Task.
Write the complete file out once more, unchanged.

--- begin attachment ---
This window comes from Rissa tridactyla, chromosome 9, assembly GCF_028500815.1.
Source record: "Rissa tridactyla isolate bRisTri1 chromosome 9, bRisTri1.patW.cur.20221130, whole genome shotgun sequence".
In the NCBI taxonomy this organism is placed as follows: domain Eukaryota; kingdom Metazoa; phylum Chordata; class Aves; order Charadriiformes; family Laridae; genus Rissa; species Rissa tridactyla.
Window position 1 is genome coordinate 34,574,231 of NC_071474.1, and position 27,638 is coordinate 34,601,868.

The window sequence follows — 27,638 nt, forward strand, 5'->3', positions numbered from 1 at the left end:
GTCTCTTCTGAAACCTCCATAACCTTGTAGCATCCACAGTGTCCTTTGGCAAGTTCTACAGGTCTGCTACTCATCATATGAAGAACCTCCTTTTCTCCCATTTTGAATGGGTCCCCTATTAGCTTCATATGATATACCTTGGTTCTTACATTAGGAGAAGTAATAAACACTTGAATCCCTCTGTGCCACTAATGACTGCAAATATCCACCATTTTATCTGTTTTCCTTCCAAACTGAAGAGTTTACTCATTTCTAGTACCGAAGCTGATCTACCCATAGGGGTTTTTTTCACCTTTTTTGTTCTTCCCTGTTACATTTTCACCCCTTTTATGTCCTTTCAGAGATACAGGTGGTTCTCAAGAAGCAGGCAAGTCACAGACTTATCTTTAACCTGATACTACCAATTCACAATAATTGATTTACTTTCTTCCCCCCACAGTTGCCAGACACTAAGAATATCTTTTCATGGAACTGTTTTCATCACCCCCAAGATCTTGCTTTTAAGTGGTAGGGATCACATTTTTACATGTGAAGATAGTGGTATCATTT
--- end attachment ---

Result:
This window comes from Rissa tridactyla, chromosome 9, assembly GCF_028500815.1.
Source record: "Rissa tridactyla isolate bRisTri1 chromosome 9, bRisTri1.patW.cur.20221130, whole genome shotgun sequence".
In the NCBI taxonomy this organism is placed as follows: domain Eukaryota; kingdom Metazoa; phylum Chordata; class Aves; order Charadriiformes; family Laridae; genus Rissa; species Rissa tridactyla.
Window position 1 is genome coordinate 34,574,231 of NC_071474.1, and position 27,638 is coordinate 34,601,868.

The window sequence follows — 27,638 nt, forward strand, 5'->3', positions numbered from 1 at the left end:
GTCTCTTCTGAAACCTCCATAACCTTGTAGCATCCACAGTGTCCTTTGGCAAGTTCTACAGGTCTGCTACTCATCATATGAAGAACCTCCTTTTCTCCCATTTTGAATGGGTCCCCTATTAGCTTCATATGATATACCTTGGTTCTTACATTAGGAGAAGTAATAAACACTTGAATCCCTCTGTGCCACTAATGACTGCAAATATCCACCATTTTATCTGTTTTCCTTCCAAACTGAAGAGTTTACTCATTTCTAGTACCGAAGCTGATCTACCCATAGGGGTTTTTTTCACCTTTTTTGTTCTTCCCTGTTACATTTTCACCCCTTTTATGTCCTTTCAGAGATACAGGTGGTTCTCAAGAAGCAGGCAAGTCACAGACTTATCTTTAACCTGATACTACCAATTCACAATAATTGATTTACTTTCTTCCCCCCACAGTTGCCAGACACTAAGAATATCTTTTCATGGAACTGTTTTCATCACCCCCAAGATCTTGCTTTTAAGTGGTAGGGATCACATTTTTACATGTGAAGATAGTGGTATCATTT